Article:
Accused Ont. fraudster in court

Thirteen Toronto area men accused of fraudulently securing $4 million in small business bank loans over an eight-year period will return to court next month. Together, the men face a total of 64 fraud-related charges, many of which are offences under the Canada Small Business Financing Act, while the remaining are fraud counts over $5,000 under the Criminal Code….If convicted, the men could face fines of up to $500,000 and up to 10 years in prison.

http://www.canada.com
October 29, 2010

Accused Ont. fraudster in court
Linda Nguyen

BRAMPTON, Ont. - Thirteen Toronto area men accused of fraudulently securing $4 million in small business bank loans over an eight-year period will return to court next month.

Together, the men face a total of 64 fraud-related charges, many of which are offences under the Canada Small Business Financing Act, while the remaining are fraud counts over $5,000 under the Criminal Code.

Five of the men appeared with their lawyers in a crowded Brampton courtroom Friday to schedule a joint disclosure hearing for Nov. 26. None of the accused or their counsel agreed to speak to media.

Notably absent was David Scenna, 38, who faces 22 of the charges and who the RCMP allege was the leader in the multimillion-dollar fraud scheme.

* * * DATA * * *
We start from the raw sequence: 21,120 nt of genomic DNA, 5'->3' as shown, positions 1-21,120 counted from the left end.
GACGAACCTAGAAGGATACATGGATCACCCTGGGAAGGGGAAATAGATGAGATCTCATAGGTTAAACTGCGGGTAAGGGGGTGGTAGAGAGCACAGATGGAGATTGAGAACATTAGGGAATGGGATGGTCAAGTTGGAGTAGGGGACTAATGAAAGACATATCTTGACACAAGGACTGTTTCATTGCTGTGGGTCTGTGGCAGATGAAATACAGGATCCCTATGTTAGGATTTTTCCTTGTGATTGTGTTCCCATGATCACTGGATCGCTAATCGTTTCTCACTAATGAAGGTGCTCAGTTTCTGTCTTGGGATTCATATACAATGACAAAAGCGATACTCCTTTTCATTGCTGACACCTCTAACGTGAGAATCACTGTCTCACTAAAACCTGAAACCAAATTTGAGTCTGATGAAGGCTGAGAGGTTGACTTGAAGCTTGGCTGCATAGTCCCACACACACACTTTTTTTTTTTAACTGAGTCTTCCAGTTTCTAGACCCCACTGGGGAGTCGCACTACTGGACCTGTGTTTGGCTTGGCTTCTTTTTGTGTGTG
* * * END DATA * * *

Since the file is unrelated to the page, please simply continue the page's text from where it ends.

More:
Scenna, of no fixed address, is accused of using false documents, reports or information to obtain multiple small business loans of $250,000 from banks between 2001 to 2008. Police allege the money was used for personal purchases and not for businesses purposes.

Documents were also submitted for fake purchased equipment and property leases were then submitted, according to the RCMP.

A Toronto newspaper reported this week that the money - a total of $4 million - was used to pay for lavish parties, expensive cars, prostitutes and alcohol.

When the money ran out, Scenna allegedly went to other banks to secure more loans and was approved despite having a bad credit history and defaulting on his loans, according to the newspaper.

The RCMP were first alerted of the fraud by Industry Canada after the agency received a number of claims in 2007 and 2008 by the banks where the men defaulted on their loans. Taxpayers' money is usually given to banks for unpaid loans.

Police initiated a two-year investigation in 2008, which included executing search warrants for 50 bank accounts. Investigators say after looking through thousands of documents, they have discovered a “paper trail” for each count of fraud. The accused were arrested in September.

If convicted, the men could face fines of up to $500,000 and up to 10 years in prison.

Brampton is 40 kilometres west of Toronto.

linnguyen(at)canwest.com

twitter.com/lindathu(underscore)nguyen

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